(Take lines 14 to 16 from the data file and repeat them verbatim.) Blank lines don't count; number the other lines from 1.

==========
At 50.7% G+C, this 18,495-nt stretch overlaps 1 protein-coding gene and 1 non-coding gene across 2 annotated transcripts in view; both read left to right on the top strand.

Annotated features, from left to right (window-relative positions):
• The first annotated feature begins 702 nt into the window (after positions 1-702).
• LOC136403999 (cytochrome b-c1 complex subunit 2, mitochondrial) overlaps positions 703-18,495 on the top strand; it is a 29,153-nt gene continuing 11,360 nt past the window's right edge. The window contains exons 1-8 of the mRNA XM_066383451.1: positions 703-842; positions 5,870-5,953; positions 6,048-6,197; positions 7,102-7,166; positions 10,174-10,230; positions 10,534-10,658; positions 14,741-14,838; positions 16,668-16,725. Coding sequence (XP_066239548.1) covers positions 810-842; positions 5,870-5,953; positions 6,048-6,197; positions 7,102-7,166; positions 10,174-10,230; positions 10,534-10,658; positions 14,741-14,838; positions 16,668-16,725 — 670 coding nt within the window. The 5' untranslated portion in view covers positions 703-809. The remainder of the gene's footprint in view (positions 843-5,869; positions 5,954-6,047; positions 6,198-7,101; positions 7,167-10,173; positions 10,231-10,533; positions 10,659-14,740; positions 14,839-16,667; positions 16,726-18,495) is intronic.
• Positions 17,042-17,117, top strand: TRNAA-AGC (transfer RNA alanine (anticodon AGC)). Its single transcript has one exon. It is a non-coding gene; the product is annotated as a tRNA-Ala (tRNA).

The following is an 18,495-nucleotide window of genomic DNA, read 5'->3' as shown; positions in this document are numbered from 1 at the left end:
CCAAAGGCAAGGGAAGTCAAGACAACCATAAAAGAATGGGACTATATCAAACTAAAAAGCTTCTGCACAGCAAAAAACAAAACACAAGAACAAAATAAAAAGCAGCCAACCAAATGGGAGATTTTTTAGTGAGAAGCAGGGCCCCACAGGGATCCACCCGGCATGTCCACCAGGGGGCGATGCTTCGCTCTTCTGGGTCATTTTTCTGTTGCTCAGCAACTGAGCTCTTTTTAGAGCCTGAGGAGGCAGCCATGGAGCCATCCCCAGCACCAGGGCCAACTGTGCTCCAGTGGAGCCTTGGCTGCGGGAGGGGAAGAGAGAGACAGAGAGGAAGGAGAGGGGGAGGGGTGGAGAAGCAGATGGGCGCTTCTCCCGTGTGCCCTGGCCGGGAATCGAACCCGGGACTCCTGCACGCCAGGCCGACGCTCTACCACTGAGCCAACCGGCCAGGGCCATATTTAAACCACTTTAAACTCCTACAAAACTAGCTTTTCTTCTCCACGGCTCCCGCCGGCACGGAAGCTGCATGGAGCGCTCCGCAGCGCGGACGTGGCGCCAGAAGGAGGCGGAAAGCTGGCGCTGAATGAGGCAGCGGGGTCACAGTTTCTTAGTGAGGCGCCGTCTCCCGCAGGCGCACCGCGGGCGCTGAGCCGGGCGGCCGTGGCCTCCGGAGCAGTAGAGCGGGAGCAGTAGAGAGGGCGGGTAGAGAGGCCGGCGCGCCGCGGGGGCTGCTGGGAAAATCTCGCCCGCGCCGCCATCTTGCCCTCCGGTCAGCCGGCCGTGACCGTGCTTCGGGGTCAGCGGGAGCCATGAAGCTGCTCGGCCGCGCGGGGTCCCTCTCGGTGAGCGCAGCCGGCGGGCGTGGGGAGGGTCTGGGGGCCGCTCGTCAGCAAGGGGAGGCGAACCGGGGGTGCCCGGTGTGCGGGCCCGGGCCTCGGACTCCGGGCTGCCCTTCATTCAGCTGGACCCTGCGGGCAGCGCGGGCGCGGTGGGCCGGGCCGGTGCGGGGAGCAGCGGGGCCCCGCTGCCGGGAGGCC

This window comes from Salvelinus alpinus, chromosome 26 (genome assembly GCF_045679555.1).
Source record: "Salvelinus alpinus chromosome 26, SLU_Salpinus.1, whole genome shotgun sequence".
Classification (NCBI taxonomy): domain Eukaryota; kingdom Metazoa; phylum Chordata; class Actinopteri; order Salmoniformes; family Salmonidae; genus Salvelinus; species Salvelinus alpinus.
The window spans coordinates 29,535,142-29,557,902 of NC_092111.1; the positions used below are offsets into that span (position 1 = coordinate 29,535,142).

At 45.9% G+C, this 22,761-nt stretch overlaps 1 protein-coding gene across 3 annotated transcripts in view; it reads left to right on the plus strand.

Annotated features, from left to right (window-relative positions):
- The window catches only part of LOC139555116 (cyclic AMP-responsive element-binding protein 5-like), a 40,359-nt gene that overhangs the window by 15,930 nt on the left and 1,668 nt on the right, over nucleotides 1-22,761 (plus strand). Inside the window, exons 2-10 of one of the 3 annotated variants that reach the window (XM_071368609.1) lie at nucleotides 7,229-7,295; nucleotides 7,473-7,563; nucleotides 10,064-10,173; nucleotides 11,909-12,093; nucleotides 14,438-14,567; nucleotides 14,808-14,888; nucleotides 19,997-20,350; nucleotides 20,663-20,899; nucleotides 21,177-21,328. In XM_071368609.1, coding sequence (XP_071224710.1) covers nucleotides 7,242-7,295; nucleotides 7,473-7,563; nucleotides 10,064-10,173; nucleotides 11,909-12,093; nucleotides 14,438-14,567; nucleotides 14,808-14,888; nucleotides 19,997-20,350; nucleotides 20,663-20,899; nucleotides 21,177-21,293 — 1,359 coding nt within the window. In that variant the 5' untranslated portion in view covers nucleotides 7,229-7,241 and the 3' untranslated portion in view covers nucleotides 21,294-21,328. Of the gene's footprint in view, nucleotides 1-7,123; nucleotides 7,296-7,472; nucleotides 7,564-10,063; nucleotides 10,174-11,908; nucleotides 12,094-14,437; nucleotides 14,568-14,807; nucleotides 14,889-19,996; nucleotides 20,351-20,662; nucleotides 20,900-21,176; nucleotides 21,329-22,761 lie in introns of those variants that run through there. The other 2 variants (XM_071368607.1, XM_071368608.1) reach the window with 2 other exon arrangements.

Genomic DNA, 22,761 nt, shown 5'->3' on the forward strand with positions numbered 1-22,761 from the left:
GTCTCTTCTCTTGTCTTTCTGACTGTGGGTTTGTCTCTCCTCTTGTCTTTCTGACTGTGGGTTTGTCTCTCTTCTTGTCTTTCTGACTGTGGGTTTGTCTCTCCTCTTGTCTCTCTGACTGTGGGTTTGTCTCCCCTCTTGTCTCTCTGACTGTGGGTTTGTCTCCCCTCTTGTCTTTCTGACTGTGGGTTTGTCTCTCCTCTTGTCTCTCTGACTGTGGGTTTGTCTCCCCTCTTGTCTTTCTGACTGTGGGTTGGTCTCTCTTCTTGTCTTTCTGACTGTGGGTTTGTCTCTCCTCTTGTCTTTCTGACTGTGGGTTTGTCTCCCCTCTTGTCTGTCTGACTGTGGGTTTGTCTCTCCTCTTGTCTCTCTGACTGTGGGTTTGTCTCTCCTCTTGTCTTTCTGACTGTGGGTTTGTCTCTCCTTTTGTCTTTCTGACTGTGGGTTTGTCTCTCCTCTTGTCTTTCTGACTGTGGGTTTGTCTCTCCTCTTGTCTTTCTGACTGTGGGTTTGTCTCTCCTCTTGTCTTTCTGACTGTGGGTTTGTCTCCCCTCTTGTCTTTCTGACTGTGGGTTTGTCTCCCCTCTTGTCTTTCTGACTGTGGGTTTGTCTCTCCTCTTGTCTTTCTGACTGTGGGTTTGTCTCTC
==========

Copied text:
- The window catches only part of LOC139555116 (cyclic AMP-responsive element-binding protein 5-like), a 40,359-nt gene that overhangs the window by 15,930 nt on the left and 1,668 nt on the right, over nucleotides 1-22,761 (plus strand). Inside the window, exons 2-10 of one of the 3 annotated variants that reach the window (XM_071368609.1) lie at nucleotides 7,229-7,295; nucleotides 7,473-7,563; nucleotides 10,064-10,173; nucleotides 11,909-12,093; nucleotides 14,438-14,567; nucleotides 14,808-14,888; nucleotides 19,997-20,350; nucleotides 20,663-20,899; nucleotides 21,177-21,328. In XM_071368609.1, coding sequence (XP_071224710.1) covers nucleotides 7,242-7,295; nucleotides 7,473-7,563; nucleotides 10,064-10,173; nucleotides 11,909-12,093; nucleotides 14,438-14,567; nucleotides 14,808-14,888; nucleotides 19,997-20,350; nucleotides 20,663-20,899; nucleotides 21,177-21,293 — 1,359 coding nt within the window. In that variant the 5' untranslated portion in view covers nucleotides 7,229-7,241 and the 3' untranslated portion in view covers nucleotides 21,294-21,328. Of the gene's footprint in view, nucleotides 1-7,123; nucleotides 7,296-7,472; nucleotides 7,564-10,063; nucleotides 10,174-11,908; nucleotides 12,094-14,437; nucleotides 14,568-14,807; nucleotides 14,889-19,996; nucleotides 20,351-20,662; nucleotides 20,900-21,176; nucleotides 21,329-22,761 lie in introns of those variants that run through there. The other 2 variants (XM_071368607.1, XM_071368608.1) reach the window with 2 other exon arrangements.

Genomic DNA, 22,761 nt, shown 5'->3' on the forward strand with positions numbered 1-22,761 from the left:
GTCTCTTCTCTTGTCTTTCTGACTGTGGGTTTGTCTCTCCTCTTGTCTTTCTGACTGTGGGTTTGTCTCTCTTCTTGTCTTTCTGACTGTGGGTTTGTCTCTCCTCTTGTCTCTCTGACTGTGGGTTTGTCTCCCCTCTTGTCTCTCTGACTGTGGGTTTGTCTCCCCTCTTGTCTTTCTGACTGTGGGTTTGTCTCTCCTCTTGTCTCTCTGACTGTGGGTTTGTCTCCCCTCTTGTCTTTCTGACTGTGGGTTGGTCTCTCTTCTTGTCTTTCTGACTGTGGGTTTGTCTCTCCTCTTGTCTTTCTGACTGTGGGTTTGTCTCCCCTCTTGTCTGTCTGACTGTGGGTTTGTCTCTCCTCTTGTCTCTCTGACTGTGGGTTTGTCTCTCCTCTTGTCTTTCTGACTGTGGGTTTGTCTCTCCTTTTGTCTTTCTGACTGTGGGTTTGTCTCTCCTCTTGTCTTTCTGACTGTGGGTTTGTCTCTCCTCTTGTCTTTCTGACTGTGGGTTTGTCTCTCCTCTTGTCTTTCTGACTGTGGGTTTGTCTCCCCTCTTGTCTTTCTGACTGTGGGTTTGTCTCCCCTCTTGTCTTTCTGACTGTGGGTTTGTCTCTCCTCTTGTCTTTCTGACTGTGGGTTTGTCTCTC